By Graig Graziosi
Candidates for dean of the College of Science, Technology, Engineering and Mathematics at Youngstown State University participated in open forum discussions last week.
Montserrat Fuentes of North Carolina State University, Wim Steelant of St. Thomas University and Gregg Sturrus, the interim dean of YSU’s college of STEM, presented plans for the future of the college and fielded questions from students and faculty.
Fuentes is the department head of the nation’s largest statistics department, located at North Carolina State University. Steelant is the vice president of Research and dean of Science at St. Thomas University in Miami, Florida.
While on campus, the candidates discussed diversity in STEM fields, academic governance and study abroad opportunities for students and retention, as well as their goals and strategies for management of the STEM college.
Fuentes emphasized her desire to grow the number of women and minorities represented in STEM leadership. Based on initiatives she led prior, Fuentes proposed establishing a post-doctorate fellowship program through the dean’s office to promote diversity in STEM careers.
Retention was the focus of Steelant’s discussion of diversity. He blamed a lack of preparation at the high school level combined with administrative pressure on faculty to pass students as major contributors to retention issues. Steelant argued that hands on, personal intervention with students is a powerful tool in boosting retention.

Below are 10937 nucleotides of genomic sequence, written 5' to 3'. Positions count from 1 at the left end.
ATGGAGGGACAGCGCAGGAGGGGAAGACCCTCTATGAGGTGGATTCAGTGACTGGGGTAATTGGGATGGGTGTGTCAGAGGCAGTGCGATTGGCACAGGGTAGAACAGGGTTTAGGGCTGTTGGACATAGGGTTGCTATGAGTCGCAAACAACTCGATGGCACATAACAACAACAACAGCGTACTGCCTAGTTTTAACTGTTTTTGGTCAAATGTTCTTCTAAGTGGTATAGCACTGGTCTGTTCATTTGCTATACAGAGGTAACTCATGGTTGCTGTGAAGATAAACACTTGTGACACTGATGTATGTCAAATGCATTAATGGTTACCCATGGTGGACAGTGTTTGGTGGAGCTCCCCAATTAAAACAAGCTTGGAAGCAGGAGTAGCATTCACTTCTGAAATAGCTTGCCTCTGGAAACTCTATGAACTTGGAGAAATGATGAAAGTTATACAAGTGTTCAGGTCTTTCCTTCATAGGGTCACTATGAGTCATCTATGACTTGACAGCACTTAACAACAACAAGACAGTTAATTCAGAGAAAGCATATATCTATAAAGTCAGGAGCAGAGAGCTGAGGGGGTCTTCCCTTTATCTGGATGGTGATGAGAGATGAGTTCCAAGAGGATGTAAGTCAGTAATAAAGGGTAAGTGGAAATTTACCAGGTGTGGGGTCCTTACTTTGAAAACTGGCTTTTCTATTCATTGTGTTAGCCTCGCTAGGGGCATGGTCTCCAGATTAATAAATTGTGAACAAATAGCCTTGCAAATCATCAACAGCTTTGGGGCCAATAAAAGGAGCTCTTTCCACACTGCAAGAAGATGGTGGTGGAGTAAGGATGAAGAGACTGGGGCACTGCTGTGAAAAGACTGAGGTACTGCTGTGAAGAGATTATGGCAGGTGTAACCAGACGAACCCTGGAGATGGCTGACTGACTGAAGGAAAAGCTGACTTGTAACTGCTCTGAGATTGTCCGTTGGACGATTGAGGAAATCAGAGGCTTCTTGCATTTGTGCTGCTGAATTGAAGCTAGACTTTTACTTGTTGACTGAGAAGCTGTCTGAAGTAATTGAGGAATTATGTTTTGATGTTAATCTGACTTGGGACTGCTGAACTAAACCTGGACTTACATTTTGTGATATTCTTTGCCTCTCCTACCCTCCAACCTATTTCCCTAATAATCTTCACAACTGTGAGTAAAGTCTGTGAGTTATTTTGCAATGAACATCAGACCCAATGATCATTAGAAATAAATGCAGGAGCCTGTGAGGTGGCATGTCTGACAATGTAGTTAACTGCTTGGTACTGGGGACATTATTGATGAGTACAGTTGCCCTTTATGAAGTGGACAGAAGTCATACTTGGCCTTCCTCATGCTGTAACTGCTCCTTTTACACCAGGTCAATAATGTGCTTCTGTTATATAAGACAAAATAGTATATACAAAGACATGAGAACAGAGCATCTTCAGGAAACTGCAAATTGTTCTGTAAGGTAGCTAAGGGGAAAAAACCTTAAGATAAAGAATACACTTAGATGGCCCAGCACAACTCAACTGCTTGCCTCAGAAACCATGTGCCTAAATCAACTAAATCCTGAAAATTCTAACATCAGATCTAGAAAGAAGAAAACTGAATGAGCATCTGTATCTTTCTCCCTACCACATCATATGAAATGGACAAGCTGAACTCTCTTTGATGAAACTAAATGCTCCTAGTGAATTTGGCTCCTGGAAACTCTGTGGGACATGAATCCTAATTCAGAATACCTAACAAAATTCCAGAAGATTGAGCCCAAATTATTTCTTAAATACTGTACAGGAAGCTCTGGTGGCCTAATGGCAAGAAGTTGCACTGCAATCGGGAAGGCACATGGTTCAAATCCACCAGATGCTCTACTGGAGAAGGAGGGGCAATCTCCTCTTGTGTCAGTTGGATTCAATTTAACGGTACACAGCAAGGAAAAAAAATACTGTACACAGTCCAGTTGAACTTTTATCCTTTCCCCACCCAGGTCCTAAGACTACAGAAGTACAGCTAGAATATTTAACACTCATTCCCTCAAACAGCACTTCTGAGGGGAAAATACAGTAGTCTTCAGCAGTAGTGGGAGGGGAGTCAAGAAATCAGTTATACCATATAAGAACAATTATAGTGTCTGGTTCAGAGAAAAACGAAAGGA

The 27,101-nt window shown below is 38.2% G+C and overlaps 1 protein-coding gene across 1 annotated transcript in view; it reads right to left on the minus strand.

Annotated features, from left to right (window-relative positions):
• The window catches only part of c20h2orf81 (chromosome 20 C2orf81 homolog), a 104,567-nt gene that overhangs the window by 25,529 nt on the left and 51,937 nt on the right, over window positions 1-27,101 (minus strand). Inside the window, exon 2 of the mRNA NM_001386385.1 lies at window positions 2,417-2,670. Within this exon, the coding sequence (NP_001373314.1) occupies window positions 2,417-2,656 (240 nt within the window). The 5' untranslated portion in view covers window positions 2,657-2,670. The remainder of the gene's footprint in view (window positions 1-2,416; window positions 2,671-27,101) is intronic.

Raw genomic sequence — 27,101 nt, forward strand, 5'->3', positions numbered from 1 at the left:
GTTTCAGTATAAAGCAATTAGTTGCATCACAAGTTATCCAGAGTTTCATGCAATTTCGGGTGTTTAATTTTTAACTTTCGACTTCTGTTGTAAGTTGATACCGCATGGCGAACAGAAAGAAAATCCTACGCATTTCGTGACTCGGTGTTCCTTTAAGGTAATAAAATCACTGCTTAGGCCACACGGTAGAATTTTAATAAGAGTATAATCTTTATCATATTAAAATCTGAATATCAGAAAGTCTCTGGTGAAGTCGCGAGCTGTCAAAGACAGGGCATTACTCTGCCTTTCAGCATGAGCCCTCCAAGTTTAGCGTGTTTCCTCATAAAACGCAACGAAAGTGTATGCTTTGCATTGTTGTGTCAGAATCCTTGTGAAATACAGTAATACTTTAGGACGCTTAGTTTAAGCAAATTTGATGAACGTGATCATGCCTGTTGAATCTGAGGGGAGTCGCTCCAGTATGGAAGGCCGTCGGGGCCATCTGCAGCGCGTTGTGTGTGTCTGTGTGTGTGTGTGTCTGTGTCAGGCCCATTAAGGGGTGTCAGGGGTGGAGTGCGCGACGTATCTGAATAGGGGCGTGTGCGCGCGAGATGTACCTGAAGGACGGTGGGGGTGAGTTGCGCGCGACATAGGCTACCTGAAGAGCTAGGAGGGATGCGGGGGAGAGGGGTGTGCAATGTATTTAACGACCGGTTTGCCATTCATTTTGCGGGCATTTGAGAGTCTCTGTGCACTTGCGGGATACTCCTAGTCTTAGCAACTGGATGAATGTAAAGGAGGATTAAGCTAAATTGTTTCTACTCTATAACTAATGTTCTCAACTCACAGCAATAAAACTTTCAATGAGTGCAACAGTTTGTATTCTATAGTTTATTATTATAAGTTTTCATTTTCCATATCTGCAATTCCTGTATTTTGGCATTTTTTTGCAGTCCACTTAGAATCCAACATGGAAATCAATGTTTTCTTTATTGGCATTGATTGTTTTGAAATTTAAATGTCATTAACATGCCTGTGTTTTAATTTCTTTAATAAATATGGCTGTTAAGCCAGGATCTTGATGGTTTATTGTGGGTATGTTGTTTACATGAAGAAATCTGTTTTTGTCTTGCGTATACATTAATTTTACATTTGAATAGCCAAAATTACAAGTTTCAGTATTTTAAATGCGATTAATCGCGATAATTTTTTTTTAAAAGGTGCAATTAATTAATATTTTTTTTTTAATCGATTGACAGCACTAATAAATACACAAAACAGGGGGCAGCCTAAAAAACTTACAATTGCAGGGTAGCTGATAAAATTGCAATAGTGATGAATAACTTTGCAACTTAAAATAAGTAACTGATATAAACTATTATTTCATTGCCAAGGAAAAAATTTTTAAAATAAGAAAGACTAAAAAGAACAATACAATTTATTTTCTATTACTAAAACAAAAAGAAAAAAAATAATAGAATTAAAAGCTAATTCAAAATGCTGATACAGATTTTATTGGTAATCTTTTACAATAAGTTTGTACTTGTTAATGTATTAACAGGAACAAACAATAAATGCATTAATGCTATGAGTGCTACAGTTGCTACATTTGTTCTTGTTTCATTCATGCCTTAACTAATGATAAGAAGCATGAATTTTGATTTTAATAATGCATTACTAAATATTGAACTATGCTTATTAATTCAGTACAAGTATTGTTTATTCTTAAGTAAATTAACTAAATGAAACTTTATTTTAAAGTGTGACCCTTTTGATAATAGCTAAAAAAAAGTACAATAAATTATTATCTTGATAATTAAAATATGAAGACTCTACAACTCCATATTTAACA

“I don’t have an answer to how to fix retention … You’ve got to be hands on,” Steelant said. “I pull students out from my classes early and try to encourage them to work with faculty, and also get them into internships with colleagues of mine in companies and other universities … you’ve got to be willing to work with those kids.”
Fuentes also proposed face time with students as a viable answer to retention concerns.
“It’s essential to be involved with students, faculty, staff, everyone. I’d like to have a breakfast with students each month,” Fuentes said. “It will be different based on the culture but … the students need to have a voice.”
Sturrus expressed a desire to use already diverse groups operating within the STEM program to further recruit and involve minority populations in the STEM college.
“We have a couple of [minority work] groups active on campus [that can be used for] recruiting a more diverse base of students in engineering specifically … we also at YSU have women in science and engineering — WISE — and they’re pretty active too,” Sturrus said. “It’s a good sized group, and we want to try to extend the same kind of activities to all of STEM.”
Both Fuentes and Steelant emphasized the need for YSU to develop partnerships with nearby cities, universities and corporations for research and internship purposes.
“Whenever someone says, ‘how much involvement should we have in other cities?’ My answer is always, ‘more,’” Steelant said.
The Board of Trustees discussed the forthcoming STEM dean during Tuesday’s meeting. An answer may be ready for the public following their Dec. 16 meeting.